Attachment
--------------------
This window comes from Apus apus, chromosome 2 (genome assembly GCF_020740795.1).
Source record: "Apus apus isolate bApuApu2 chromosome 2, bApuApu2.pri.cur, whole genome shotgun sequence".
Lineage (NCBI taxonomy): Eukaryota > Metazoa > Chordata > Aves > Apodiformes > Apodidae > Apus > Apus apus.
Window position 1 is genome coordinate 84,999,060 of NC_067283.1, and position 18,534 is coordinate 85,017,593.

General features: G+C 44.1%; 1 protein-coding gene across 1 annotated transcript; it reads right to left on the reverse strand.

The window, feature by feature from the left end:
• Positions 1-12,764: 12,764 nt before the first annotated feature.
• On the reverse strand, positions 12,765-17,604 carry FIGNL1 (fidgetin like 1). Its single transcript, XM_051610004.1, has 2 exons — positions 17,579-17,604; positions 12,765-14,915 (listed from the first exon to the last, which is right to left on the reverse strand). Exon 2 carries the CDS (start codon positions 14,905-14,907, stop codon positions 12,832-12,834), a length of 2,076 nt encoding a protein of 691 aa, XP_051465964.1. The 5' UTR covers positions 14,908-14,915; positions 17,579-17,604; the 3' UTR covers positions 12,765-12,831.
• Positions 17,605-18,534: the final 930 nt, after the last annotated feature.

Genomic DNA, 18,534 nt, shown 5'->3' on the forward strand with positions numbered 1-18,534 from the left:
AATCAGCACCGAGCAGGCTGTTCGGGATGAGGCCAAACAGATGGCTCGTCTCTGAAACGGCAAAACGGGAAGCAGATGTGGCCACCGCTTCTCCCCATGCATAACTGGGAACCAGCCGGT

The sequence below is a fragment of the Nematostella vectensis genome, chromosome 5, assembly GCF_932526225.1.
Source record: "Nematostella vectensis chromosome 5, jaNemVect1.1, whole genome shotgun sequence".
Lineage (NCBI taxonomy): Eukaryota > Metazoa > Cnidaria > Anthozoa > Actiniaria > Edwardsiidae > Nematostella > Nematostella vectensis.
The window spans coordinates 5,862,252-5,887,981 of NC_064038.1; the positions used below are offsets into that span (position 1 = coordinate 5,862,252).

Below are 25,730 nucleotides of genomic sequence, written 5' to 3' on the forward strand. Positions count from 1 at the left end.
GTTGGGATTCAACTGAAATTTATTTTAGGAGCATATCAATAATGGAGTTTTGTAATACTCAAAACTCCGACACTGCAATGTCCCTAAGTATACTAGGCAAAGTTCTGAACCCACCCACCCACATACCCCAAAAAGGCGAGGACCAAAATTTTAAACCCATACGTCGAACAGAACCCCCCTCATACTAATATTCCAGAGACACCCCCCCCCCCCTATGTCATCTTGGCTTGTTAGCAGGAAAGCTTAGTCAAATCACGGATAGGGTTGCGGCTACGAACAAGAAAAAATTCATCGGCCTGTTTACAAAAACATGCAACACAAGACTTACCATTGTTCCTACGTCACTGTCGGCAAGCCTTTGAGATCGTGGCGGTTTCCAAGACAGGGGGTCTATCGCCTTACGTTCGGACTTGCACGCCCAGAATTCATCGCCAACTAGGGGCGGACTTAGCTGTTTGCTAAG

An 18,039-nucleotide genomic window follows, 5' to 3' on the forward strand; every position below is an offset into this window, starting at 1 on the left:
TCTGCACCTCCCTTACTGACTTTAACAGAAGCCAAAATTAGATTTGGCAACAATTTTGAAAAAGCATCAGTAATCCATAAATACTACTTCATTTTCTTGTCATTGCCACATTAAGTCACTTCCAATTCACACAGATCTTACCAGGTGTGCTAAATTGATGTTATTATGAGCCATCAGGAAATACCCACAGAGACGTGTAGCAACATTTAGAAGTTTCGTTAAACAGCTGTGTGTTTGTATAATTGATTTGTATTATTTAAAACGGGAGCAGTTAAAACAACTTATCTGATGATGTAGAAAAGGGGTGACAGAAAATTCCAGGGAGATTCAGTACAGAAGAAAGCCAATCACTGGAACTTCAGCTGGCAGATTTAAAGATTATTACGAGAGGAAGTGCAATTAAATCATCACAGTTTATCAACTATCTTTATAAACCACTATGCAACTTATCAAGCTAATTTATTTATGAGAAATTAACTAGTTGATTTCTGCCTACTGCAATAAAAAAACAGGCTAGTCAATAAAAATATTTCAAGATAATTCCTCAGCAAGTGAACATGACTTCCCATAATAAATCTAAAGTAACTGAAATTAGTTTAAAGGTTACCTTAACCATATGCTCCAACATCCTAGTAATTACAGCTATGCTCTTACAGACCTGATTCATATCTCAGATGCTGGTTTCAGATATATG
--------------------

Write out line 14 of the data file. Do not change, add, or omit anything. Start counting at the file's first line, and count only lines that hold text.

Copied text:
Lineage (NCBI taxonomy): Eukaryota > Metazoa > Cnidaria > Anthozoa > Actiniaria > Edwardsiidae > Nematostella > Nematostella vectensis.